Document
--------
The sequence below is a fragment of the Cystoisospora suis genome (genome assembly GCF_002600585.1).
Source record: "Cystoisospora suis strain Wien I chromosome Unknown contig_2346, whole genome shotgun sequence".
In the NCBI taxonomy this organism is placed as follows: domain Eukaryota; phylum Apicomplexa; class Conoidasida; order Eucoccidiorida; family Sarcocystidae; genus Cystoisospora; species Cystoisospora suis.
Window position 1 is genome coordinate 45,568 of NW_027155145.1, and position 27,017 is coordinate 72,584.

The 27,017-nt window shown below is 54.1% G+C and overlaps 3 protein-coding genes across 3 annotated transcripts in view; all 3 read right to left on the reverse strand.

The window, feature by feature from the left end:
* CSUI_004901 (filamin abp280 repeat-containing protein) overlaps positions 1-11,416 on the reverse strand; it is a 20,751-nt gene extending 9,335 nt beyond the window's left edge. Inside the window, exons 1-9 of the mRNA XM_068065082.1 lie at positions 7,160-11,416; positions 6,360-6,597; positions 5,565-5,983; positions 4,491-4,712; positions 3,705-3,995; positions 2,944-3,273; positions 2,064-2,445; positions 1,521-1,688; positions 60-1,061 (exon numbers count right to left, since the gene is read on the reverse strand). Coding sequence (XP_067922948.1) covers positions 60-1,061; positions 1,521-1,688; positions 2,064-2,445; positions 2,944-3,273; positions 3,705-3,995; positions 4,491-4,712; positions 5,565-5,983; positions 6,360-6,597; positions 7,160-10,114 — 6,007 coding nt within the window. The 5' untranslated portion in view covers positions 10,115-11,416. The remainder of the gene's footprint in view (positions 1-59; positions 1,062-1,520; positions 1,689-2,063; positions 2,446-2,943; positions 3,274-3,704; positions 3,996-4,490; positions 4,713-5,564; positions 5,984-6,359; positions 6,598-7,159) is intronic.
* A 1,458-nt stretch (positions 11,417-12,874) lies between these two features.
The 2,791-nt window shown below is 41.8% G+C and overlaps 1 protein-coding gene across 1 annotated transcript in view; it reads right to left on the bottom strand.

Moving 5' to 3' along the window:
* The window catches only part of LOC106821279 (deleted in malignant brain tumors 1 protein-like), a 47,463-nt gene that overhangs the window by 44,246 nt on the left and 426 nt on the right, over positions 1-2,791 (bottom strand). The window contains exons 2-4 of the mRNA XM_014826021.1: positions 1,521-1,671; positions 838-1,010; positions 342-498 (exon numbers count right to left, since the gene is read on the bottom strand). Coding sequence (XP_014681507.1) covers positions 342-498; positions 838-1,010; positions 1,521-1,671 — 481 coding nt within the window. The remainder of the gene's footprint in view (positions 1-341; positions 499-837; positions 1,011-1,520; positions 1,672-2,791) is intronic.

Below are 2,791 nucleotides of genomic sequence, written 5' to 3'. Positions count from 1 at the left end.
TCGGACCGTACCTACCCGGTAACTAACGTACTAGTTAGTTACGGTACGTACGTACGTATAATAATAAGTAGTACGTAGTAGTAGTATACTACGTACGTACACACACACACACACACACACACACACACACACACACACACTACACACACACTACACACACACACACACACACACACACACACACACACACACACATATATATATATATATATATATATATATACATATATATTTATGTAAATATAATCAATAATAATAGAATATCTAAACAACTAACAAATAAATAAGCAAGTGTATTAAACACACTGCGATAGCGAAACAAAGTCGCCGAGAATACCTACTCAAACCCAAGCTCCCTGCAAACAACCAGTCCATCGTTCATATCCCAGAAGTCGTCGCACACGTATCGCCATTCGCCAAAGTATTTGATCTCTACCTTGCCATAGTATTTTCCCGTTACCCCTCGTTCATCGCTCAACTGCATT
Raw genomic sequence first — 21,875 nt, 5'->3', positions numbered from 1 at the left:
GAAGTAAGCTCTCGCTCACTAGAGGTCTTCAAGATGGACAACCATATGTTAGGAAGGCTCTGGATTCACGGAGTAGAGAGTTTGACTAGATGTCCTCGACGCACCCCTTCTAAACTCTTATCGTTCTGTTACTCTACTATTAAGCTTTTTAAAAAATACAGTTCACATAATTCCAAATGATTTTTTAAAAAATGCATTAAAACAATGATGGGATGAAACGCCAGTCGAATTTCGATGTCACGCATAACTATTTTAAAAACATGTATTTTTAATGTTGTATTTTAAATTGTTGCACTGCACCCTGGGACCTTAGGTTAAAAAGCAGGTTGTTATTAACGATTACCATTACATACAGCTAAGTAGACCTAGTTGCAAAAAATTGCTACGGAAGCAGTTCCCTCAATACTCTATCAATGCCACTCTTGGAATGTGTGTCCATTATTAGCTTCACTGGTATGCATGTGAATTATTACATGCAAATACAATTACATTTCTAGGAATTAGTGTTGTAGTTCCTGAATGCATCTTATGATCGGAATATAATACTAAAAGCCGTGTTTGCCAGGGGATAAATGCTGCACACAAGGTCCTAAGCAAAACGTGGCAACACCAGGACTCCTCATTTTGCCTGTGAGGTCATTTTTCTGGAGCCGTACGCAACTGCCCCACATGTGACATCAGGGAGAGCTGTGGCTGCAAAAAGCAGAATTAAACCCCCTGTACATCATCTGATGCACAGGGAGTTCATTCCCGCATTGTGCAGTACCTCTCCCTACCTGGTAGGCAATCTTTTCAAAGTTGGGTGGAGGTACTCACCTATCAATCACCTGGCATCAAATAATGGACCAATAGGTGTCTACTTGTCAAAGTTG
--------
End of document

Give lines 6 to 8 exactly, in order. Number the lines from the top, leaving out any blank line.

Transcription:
The window, feature by feature from the left end:
* CSUI_004901 (filamin abp280 repeat-containing protein) overlaps positions 1-11,416 on the reverse strand; it is a 20,751-nt gene extending 9,335 nt beyond the window's left edge. Inside the window, exons 1-9 of the mRNA XM_068065082.1 lie at positions 7,160-11,416; positions 6,360-6,597; positions 5,565-5,983; positions 4,491-4,712; positions 3,705-3,995; positions 2,944-3,273; positions 2,064-2,445; positions 1,521-1,688; positions 60-1,061 (exon numbers count right to left, since the gene is read on the reverse strand). Coding sequence (XP_067922948.1) covers positions 60-1,061; positions 1,521-1,688; positions 2,064-2,445; positions 2,944-3,273; positions 3,705-3,995; positions 4,491-4,712; positions 5,565-5,983; positions 6,360-6,597; positions 7,160-10,114 — 6,007 coding nt within the window. The 5' untranslated portion in view covers positions 10,115-11,416. The remainder of the gene's footprint in view (positions 1-59; positions 1,062-1,520; positions 1,689-2,063; positions 2,446-2,943; positions 3,274-3,704; positions 3,996-4,490; positions 4,713-5,564; positions 5,984-6,359; positions 6,598-7,159) is intronic.
* A 1,458-nt stretch (positions 11,417-12,874) lies between these two features.